Why I Have No Sympathy For Evicted Ex-Soldier


This story has been run in “The News”, my local paper, four times to my knowledge. More space has been given to this story than any other “near homeless” family tale.

So I can only guess that either the family know someone at The News and are playing the sympathy vote for all its worth or this is a pretty pathetic attempt at attacking David Cameron and the government.

The issues here are pretty straightforward, as reported by The News ……

  1. Mark Hampson – Joined the army and gave 23 years service with tours in Iraq and Afghanistan.
    For this we, as a nation are truly grateful.
  2. Mark Hampson and his family have lived in the same army quarters for 18 years.
    This subsidised accomodation has enabled Hampson and his family to live a reasonably comfortable life with the MOD being responsible for the property maintenance and quite possibly, in those 23 years, providing a new upgraded kitchen and bathroom. I make the last comment based on my army-wife granddaughters experience after spending a short period of time in married quarters.
  3. Mark Hampson has survived a battle with cancer.
    For this he does have my sympathy. To be diagnosed with cancer is not easy and it can have adverse effects on friends and family too.
  4. Mark Hampson became a self-employed lorry driver. So he is fit enough to work.
  5. Mark Hampson – Left the army a year ago but only now does he realise he will lose his home.
    This is totally rubbish. He knew when he signed up for the married quarters that he would have to leave at some time. So he has had at least 18 years to prepare for leaving this house. You don’t just suddenly up and leave the army unless you are getting dishonorable discharge or you go AWOL . You have to give notice which starts a number of wheels into motion. If you are being medically discharged a lot more wheels are set in motion. The army does try to prepare soldiers for exit. Again, based on talking to my granddaughters husband who is currently going through the exit procedures for leaving the army. There is money available for re-training as preparation for life on civvy street.Oh and let’s not forget the following which I lifted straight off the Army website.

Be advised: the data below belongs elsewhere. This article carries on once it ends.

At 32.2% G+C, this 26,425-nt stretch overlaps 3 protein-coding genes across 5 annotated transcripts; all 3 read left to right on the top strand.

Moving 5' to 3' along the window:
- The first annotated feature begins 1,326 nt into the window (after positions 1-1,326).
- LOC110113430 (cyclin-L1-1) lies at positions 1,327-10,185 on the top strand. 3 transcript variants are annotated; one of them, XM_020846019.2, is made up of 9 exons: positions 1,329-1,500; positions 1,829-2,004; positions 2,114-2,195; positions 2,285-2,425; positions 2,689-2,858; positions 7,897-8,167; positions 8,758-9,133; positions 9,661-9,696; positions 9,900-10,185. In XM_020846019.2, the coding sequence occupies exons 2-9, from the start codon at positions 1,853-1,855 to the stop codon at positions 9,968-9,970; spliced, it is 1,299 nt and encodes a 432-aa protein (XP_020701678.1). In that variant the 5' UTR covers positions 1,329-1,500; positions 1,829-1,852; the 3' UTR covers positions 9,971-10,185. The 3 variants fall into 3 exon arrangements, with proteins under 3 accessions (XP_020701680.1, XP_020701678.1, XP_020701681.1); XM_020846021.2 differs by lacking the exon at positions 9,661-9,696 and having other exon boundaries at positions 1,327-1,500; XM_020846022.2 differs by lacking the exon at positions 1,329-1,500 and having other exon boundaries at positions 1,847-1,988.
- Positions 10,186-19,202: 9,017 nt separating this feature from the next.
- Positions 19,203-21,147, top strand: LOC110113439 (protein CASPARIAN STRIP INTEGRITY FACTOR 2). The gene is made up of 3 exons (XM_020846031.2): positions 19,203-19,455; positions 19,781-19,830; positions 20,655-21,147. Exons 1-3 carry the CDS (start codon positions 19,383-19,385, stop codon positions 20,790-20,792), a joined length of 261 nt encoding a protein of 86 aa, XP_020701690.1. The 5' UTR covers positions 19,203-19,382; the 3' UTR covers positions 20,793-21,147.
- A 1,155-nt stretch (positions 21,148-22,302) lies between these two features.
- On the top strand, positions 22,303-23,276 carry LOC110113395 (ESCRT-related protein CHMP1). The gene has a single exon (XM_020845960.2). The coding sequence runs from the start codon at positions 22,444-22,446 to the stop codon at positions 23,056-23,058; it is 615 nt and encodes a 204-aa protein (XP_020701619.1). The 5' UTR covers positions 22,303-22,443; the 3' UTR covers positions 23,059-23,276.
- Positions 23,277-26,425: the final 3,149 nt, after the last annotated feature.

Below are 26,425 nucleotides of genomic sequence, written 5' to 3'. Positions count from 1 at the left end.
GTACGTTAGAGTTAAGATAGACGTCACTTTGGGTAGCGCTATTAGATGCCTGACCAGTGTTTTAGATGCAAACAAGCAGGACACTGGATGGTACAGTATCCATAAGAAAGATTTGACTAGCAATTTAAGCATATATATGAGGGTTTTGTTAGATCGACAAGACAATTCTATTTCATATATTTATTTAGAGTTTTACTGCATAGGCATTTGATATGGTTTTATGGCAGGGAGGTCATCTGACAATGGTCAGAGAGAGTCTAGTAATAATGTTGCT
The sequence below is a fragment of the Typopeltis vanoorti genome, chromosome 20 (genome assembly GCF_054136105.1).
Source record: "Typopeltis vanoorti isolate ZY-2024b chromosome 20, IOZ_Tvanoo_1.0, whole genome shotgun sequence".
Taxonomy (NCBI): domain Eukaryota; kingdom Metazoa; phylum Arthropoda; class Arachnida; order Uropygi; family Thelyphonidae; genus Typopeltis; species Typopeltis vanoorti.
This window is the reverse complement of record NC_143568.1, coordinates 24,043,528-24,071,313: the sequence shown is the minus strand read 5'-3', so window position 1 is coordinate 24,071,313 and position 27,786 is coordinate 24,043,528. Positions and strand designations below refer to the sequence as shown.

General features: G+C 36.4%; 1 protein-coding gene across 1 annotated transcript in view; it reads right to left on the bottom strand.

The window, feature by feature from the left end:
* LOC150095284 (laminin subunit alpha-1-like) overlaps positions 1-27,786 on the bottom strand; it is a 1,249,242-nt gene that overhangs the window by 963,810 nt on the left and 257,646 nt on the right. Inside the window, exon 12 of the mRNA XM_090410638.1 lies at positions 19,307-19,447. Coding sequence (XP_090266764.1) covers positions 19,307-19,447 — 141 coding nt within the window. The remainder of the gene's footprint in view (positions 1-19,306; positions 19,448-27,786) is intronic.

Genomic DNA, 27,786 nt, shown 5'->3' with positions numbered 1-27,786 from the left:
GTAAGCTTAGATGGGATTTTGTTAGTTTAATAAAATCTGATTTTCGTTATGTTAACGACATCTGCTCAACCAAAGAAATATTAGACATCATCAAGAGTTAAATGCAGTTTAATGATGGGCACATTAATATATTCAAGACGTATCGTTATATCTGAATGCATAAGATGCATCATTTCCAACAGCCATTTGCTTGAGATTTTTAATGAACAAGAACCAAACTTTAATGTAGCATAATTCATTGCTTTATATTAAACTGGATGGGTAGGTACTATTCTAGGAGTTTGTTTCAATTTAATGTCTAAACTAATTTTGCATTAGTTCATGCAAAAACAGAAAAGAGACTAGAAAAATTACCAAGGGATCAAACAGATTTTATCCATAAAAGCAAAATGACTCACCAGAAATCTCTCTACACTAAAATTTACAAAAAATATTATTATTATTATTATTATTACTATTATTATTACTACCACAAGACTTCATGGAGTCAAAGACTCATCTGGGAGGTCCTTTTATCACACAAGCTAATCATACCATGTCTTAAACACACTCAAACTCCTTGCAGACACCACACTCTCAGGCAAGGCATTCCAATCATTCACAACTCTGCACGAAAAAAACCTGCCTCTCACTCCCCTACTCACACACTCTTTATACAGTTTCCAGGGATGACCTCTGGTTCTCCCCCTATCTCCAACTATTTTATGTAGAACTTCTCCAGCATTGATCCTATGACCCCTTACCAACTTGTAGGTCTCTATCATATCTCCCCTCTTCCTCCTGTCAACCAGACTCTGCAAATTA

After two years of Regular service you’ll have earned an Army pension that will be paid when you get to the age of 65. And if you serve for 12 years you’ll be entitled to a tax-free resettlement grant on retirement too. Anybody aged over 40 who has served for at least 18 years gets the right to claim an immediate pension and tax-free lump sum on leaving the Army, and a second lump sum when they turn 65.

    With 23 years in the army Hampson more than qualifies for pension and lump sum. Add to this any additional funds, if Mark Hampson is being medically discharged. In one of the four articles he is quoted as saying

    He applied to join the army’s security services but he said he was not deemed fit enough following his recovery from cancer.

In summary Mr Hampson has known for at least 18 years that MOD accommodation was not for life, that he would have to give up the house provided by the army.

He has known for sometime that he was leaving the army and did in fact leave a year ago. Since then it appears that he has done nothing to prepare for this moment. What has he done with the lump sum ? Has he used it as a deposit either for a mortgage or for rental accommodation ?

On the evidence presented by The News he is expecting the British Tax Payer to bail him out and apparently it is David Camerons responsibility

All this on the back of a pledge by the Prime Minister of the formation of a ‘heroes’ committee’ to give service personnel the support they need when leaving the forces.

The News reported this week how he has found it difficult to find accommodation through Chichester District Council’s housing scheme – despite assurances from Prime Minister David Cameron that former servicemen and women will be supported after leaving the armed forces.

The implication is that it is Camerons responsibility to hand him a council house or to allow him to remain in his current house.

He said: ‘It’s a bit of a shock that it’s happened so quickly. The stress of it is a bit worrying – we don’t know where to turn.

‘I’ve served my time and thought there might be a bit of advice and help to go forward.’

It hasn’t happened “quickly”, it isn’t a shock when you know it is going to happen. Even if you ignore the 18 year long awareness he has been ex-army for a year so knew he was on limited tenure in this house.

Mrs Hampson said they have been offered temporary accommodation but would have to re-home the family dogs – labradors Sasha and Mollie. She added: ‘We couldn’t get rid of the dogs, it would break us and Mark.

So they didn’t consider putting the dogs into kennels while they found permanent accomodation ?

And now that the eviction has happened and the family are living apart we are expected to be sympathetic. Well it’s not going to happen. This family have really made themselves homeless by lack of planning and an assumption that the government or the local council has a responsibility to look after them. Nothing reported by The News has shown this family to be anything other than a bunch of scroungers.